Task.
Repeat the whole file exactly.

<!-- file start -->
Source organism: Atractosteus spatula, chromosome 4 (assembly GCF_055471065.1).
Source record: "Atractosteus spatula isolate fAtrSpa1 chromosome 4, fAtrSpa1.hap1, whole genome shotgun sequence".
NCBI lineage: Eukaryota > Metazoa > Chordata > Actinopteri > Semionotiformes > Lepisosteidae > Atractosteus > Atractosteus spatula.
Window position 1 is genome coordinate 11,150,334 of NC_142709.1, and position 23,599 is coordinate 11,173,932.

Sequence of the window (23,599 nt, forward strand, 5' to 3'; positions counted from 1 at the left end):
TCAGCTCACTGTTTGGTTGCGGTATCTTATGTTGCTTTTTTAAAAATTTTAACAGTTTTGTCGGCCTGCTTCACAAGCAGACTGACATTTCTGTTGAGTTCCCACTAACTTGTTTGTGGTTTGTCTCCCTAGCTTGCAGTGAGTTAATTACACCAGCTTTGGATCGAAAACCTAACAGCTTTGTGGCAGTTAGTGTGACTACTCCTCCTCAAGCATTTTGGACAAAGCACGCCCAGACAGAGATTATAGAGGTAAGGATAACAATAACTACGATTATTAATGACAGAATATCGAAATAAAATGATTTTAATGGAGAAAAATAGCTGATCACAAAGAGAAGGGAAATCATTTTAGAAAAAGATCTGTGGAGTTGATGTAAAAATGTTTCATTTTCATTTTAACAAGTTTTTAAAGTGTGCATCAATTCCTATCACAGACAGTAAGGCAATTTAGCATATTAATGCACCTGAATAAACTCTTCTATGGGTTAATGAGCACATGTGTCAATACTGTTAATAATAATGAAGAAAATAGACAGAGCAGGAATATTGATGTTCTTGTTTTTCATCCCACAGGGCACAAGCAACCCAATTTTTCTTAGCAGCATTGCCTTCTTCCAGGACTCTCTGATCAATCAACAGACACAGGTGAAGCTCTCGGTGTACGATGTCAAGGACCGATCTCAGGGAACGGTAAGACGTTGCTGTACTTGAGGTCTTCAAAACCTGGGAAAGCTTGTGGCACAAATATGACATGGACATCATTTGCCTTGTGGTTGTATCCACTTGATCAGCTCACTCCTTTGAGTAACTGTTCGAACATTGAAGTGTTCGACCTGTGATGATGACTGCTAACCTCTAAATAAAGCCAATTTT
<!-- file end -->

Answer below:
Source organism: Atractosteus spatula, chromosome 4 (assembly GCF_055471065.1).
Source record: "Atractosteus spatula isolate fAtrSpa1 chromosome 4, fAtrSpa1.hap1, whole genome shotgun sequence".
NCBI lineage: Eukaryota > Metazoa > Chordata > Actinopteri > Semionotiformes > Lepisosteidae > Atractosteus > Atractosteus spatula.
Window position 1 is genome coordinate 11,150,334 of NC_142709.1, and position 23,599 is coordinate 11,173,932.

Sequence of the window (23,599 nt, forward strand, 5' to 3'; positions counted from 1 at the left end):
TCAGCTCACTGTTTGGTTGCGGTATCTTATGTTGCTTTTTTAAAAATTTTAACAGTTTTGTCGGCCTGCTTCACAAGCAGACTGACATTTCTGTTGAGTTCCCACTAACTTGTTTGTGGTTTGTCTCCCTAGCTTGCAGTGAGTTAATTACACCAGCTTTGGATCGAAAACCTAACAGCTTTGTGGCAGTTAGTGTGACTACTCCTCCTCAAGCATTTTGGACAAAGCACGCCCAGACAGAGATTATAGAGGTAAGGATAACAATAACTACGATTATTAATGACAGAATATCGAAATAAAATGATTTTAATGGAGAAAAATAGCTGATCACAAAGAGAAGGGAAATCATTTTAGAAAAAGATCTGTGGAGTTGATGTAAAAATGTTTCATTTTCATTTTAACAAGTTTTTAAAGTGTGCATCAATTCCTATCACAGACAGTAAGGCAATTTAGCATATTAATGCACCTGAATAAACTCTTCTATGGGTTAATGAGCACATGTGTCAATACTGTTAATAATAATGAAGAAAATAGACAGAGCAGGAATATTGATGTTCTTGTTTTTCATCCCACAGGGCACAAGCAACCCAATTTTTCTTAGCAGCATTGCCTTCTTCCAGGACTCTCTGATCAATCAACAGACACAGGTGAAGCTCTCGGTGTACGATGTCAAGGACCGATCTCAGGGAACGGTAAGACGTTGCTGTACTTGAGGTCTTCAAAACCTGGGAAAGCTTGTGGCACAAATATGACATGGACATCATTTGCCTTGTGGTTGTATCCACTTGATCAGCTCACTCCTTTGAGTAACTGTTCGAACATTGAAGTGTTCGACCTGTGATGATGACTGCTAACCTCTAAATAAAGCCAATTTT